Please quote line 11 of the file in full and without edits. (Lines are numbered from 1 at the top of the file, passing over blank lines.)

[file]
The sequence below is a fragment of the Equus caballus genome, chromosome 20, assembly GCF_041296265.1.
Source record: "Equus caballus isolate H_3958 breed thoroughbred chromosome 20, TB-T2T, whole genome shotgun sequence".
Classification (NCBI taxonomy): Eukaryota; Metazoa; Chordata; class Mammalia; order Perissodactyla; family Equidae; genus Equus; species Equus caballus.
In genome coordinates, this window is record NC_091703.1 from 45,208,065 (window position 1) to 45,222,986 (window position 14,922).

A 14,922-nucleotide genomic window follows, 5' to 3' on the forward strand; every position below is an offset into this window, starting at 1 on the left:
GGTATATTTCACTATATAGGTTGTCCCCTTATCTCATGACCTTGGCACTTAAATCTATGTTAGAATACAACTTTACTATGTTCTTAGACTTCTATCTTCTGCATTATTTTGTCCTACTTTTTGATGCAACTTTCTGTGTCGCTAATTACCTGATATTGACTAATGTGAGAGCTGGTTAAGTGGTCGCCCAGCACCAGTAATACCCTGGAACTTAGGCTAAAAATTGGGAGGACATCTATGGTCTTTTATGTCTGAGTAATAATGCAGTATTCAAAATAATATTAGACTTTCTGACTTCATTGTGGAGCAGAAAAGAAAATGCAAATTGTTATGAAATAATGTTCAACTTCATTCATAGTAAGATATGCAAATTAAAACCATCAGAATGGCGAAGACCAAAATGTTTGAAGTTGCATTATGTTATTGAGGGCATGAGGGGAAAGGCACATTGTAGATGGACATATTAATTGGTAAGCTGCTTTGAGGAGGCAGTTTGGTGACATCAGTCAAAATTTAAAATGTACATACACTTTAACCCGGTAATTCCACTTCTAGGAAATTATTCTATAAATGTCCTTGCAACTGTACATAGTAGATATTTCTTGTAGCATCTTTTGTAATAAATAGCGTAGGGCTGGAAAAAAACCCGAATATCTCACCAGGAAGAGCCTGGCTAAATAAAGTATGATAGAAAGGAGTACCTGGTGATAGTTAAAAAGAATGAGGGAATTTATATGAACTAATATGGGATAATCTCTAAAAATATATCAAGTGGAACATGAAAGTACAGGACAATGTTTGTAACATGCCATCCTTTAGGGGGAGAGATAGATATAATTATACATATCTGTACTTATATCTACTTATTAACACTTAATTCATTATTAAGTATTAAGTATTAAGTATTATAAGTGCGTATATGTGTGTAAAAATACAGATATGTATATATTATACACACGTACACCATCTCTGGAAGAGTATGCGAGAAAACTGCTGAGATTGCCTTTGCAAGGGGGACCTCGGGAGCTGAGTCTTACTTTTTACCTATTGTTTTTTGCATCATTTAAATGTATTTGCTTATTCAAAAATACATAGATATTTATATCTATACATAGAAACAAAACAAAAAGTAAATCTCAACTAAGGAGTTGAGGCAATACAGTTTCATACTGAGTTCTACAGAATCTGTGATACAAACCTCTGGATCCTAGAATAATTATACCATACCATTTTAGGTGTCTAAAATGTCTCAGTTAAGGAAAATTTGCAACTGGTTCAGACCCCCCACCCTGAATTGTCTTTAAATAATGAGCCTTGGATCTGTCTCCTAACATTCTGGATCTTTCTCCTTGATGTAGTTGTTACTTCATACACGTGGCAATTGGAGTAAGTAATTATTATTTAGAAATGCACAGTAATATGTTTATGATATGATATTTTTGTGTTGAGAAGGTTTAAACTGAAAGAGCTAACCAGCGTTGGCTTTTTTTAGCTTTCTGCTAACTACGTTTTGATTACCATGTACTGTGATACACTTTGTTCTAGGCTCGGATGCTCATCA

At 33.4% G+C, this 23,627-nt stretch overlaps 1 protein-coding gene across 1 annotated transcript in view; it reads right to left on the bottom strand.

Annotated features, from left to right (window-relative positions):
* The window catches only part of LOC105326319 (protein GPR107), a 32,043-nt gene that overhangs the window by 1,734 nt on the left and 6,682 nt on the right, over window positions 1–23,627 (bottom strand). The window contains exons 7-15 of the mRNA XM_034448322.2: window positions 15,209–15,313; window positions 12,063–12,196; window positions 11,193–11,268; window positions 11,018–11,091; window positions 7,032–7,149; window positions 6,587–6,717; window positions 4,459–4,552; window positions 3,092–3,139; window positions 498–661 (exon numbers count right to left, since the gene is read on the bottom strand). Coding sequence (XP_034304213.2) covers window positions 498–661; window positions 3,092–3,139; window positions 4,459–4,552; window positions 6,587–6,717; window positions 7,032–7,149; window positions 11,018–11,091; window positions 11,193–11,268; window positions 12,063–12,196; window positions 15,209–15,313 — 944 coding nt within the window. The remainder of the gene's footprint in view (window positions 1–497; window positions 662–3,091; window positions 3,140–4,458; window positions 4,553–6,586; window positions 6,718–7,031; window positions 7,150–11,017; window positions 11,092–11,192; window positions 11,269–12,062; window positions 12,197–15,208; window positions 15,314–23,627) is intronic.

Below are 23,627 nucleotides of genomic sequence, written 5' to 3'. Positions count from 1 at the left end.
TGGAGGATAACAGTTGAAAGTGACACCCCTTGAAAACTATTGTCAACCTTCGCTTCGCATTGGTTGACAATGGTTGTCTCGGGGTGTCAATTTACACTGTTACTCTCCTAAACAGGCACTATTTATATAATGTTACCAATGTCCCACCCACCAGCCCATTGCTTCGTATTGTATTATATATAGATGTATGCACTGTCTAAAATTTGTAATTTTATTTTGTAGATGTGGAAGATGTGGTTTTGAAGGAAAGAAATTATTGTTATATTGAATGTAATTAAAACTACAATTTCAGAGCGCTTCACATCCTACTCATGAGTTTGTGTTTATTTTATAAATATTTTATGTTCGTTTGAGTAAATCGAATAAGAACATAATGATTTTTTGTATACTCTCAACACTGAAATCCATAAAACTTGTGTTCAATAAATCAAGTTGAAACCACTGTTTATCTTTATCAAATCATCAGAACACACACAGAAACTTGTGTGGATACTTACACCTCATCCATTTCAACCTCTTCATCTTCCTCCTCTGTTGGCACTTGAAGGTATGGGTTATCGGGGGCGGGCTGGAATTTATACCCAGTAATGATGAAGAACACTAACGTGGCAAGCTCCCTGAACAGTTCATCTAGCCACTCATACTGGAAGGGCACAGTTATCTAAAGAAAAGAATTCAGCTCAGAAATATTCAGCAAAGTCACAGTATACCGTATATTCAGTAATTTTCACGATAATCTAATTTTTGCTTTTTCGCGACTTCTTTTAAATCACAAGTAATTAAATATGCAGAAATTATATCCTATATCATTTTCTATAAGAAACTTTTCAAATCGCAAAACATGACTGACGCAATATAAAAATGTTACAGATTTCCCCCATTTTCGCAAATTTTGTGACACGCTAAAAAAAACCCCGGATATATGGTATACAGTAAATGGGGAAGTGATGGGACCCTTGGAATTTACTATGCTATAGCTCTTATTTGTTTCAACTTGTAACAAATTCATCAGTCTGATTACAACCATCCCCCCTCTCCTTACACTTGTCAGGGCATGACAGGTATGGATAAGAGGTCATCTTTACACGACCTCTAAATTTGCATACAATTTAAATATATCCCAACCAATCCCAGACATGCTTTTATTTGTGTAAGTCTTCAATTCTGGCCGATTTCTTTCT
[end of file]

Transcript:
TGGAGGATAACAGTTGAAAGTGACACCCCTTGAAAACTATTGTCAACCTTCGCTTCGCATTGGTTGACAATGGTTGTCTCGGGGTGTCAATTTACACTGTTACTCTCCTAAACAGGCACTATTTATATAATGTTACCAATGTCCCACCCACCAGCCCATTGCTTCGTATTGTATTATATATAGATGTATGCACTGTCTAAAATTTGTAATTTTATTTTGTAGATGTGGAAGATGTGGTTTTGAAGGAAAGAAATTATTGTTATATTGAATGTAATTAAAACTACAATTTCAGAGCGCTTCACATCCTACTCATGAGTTTGTGTTTATTTTATAAATATTTTATGTTCGTTTGAGTAAATCGAATAAGAACATAATGATTTTTTGTATACTCTCAACACTGAAATCCATAAAACTTGTGTTCAATAAATCAAGTTGAAACCACTGTTTATCTTTATCAAATCATCAGAACACACACAGAAACTTGTGTGGATACTTACACCTCATCCATTTCAACCTCTTCATCTTCCTCCTCTGTTGGCACTTGAAGGTATGGGTTATCGGGGGCGGGCTGGAATTTATACCCAGTAATGATGAAGAACACTAACGTGGCAAGCTCCCTGAACAGTTCATCTAGCCACTCATACTGGAAGGGCACAGTTATCTAAAGAAAAGAATTCAGCTCAGAAATATTCAGCAAAGTCACAGTATACCGTATATTCAGTAATTTTCACGATAATCTAATTTTTGCTTTTTCGCGACTTCTTTTAAATCACAAGTAATTAAATATGCAGAAATTATATCCTATATCATTTTCTATAAGAAACTTTTCAAATCGCAAAACATGACTGACGCAATATAAAAATGTTACAGATTTCCCCCATTTTCGCAAATTTTGTGACACGCTAAAAAAAACCCCGGATATATGGTATACAGTAAATGGGGAAGTGATGGGACCCTTGGAATTTACTATGCTATAGCTCTTATTTGTTTCAACTTGTAACAAATTCATCAGTCTGATTACAACCATCCCCCCTCTCCTTACACTTGTCAGGGCATGACAGGTATGGATAAGAGGTCATCTTTACACGACCTCTAAATTTGCATACAATTTAAATATATCCCAACCAATCCCAGACATGCTTTTATTTGTGTAAGTCTTCAATTCTGGCCGATTTCTTTCT